Making consumers trust your brand, business or service can be a tiresome and complex endeavour. How does design help implement an emotional connection to your consumers?
Words come and go, he said this, she said that. We all say, mean and do different things. No two people are the same and those basic human principles apply heavily in today’s marketplace. Can we really trust everything a brand is telling us about their product or service? The short answer is: no probably not. However communicating a consistent vision of your brand can allow consumers to feel familiar with your service and become more likely to choose you over someone else.
Why? Just like we all feel more comfortable around our friends, the same applies with sales and making purchases. Social media has allowed Brands to become personal, we need to connect to our consumers like never before.
“Buy our product we are the best, it will never fail.” This statement put bluntly without any visual backup will never really gain trust. It may make a few sales, but words are simply not enough.
Now imagine this statement from Mercedes-Benz, with a picture of a gleaming car and a campaign that says “We have been producing top quality cars for almost a century.” The tone is not forceful, the brand is already familiar and the statement is enticing and very factual. Without telling the consumer to buy a product, we have suggested a solid reason why they should consider buying one of these products.
Unfortunately gaining consumers trust is more than a well thought out marketing strategy. It takes time and consistency. Using language coupled with carefully thought out visuals, that will start to produce content to tell a story about your brand, remember a brand is much more than just a logo. The key to building trust is through reinforcing your language with visual communication; either principle just on their own is no longer strong enough.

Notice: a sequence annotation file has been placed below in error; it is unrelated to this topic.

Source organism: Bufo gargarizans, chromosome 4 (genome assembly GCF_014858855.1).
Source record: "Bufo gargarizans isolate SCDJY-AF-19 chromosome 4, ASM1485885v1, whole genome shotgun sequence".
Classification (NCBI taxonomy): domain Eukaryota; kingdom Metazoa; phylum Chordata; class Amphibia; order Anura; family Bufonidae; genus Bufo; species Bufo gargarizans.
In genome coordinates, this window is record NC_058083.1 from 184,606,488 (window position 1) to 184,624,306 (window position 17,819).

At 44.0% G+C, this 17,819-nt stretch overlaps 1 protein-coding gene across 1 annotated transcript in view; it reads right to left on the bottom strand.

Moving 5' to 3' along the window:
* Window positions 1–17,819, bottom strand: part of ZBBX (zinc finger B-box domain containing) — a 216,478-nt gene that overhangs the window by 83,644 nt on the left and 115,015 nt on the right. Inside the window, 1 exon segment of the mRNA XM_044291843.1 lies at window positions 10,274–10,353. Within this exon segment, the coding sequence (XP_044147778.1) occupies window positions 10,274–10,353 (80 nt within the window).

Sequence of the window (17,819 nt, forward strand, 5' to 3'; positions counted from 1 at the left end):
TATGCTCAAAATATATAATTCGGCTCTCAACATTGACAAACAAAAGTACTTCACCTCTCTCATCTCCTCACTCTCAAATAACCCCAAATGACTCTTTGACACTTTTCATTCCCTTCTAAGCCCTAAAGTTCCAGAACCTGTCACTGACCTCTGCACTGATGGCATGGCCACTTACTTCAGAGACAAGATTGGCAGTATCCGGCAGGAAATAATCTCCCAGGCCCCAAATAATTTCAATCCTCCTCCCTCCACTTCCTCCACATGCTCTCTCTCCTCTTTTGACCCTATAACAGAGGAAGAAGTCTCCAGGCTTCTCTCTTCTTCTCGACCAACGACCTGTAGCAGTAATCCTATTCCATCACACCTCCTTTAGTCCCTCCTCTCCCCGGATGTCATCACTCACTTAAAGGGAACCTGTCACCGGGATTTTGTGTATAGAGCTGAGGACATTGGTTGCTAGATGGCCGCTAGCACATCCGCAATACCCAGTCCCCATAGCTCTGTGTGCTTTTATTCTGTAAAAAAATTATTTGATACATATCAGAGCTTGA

A few of our top tips for gaining trust through visual communication:
1. Stay consistent in style: Don’t keep changing the look and feel of your brand, keep at least 3 main design elements the same, such as; fonts, colour, image tone etc . . .
2. Don’t try and force trust: Trust takes time and some people will just never like your brand anyway.
3. Plan your story:
Why does your brand, product or service really exist? Work out what you want from consumers, so they can understand through your content that you have purpose.
Always remember that bigger brands do have more ways, teams and money to implement trust, making people become consumers and then repeat customers. However these same simple rules are just as important for your ideas to succeed.
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Start With Why By Simon Sinek